When couples begin the process of deciding where to go for their honeymoon, more often than not China doesn’t immediately come to mind. After all, a honeymoon is generally thought of as time of romantic seclusion in a tropical location. And although specific areas of China may be tropical, romance and seclusion would not be the first words used to describe this vastly populated Country.
Then why decide to fly to four different cities within China, with a boat ride to a fifth, in a Country where we don’t speak the language? Why choose to forgo a guided tour and take our chances with only a guide book in hand? After considering all of the various locations we could go, China just felt right.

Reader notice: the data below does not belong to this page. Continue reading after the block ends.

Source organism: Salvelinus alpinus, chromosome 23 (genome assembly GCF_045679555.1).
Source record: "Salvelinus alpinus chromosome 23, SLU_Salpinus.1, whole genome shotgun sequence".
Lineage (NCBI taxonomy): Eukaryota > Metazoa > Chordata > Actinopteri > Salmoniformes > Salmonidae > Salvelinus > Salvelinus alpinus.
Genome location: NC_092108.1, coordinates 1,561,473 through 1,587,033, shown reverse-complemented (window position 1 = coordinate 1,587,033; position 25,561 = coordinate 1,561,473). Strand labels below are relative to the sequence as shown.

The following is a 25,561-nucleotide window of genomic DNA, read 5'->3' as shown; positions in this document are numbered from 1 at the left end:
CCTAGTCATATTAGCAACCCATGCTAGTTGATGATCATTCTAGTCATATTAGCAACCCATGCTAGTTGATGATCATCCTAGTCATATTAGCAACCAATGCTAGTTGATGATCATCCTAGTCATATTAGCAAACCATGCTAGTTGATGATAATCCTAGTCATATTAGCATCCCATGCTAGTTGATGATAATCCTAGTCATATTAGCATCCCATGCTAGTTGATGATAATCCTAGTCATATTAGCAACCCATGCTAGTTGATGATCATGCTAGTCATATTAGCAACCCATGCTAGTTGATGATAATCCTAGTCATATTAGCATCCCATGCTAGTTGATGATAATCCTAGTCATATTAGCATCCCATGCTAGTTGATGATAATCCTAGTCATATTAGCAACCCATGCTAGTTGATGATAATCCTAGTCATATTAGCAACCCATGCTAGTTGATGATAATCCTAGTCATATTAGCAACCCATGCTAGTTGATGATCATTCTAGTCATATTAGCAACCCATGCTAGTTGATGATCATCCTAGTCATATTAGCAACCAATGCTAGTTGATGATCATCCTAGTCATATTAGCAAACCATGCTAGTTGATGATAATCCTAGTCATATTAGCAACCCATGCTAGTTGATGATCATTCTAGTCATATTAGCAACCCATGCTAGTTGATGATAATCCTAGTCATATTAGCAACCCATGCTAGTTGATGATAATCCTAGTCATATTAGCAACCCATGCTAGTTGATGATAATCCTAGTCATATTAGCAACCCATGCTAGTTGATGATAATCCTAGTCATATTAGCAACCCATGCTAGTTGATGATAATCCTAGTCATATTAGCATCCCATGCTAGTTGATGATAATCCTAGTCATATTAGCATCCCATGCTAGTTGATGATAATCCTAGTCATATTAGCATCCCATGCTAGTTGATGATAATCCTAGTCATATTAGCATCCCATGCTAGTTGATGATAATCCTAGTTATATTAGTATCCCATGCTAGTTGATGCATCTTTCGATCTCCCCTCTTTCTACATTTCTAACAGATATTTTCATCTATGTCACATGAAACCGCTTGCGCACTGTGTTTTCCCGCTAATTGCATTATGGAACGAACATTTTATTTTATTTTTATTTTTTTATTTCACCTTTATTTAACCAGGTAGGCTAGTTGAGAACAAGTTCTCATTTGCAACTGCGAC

Fortunately for us, our instincts turned out to be correct. There is no doubt that we would have enjoyed most any location. In the three years leading up to our wedding we had been on six trips together. We had experienced endless days on beaches eating westernized foods served by locals. We had gone backpacking through the Grand Canyon to the most beautiful waterfalls either of us had ever seen. We’d had clam chowder in San Francisco and crab cakes in Portland. Our history of traveling wasn’t extensive, but in the short time we had been together, we had done quite a lot. So we both had an idea of what we enjoyed together. And that was time spent exploring authentic locations. We were not looking for a relaxing vacation of seclusion on the beach, but rather an experience, an adventure. We were looking for a honeymoon that we’d never forget, a honeymoon that wouldn’t blend in with memories of our other beach-themed holidays. And China provided just that. For twenty-four days, from July Seventeenth to August Tenth of 2007, for less than five thousand dollars when all was said and done, we experienced another world. And that is the best way that I can think to describe it. It truly is another world.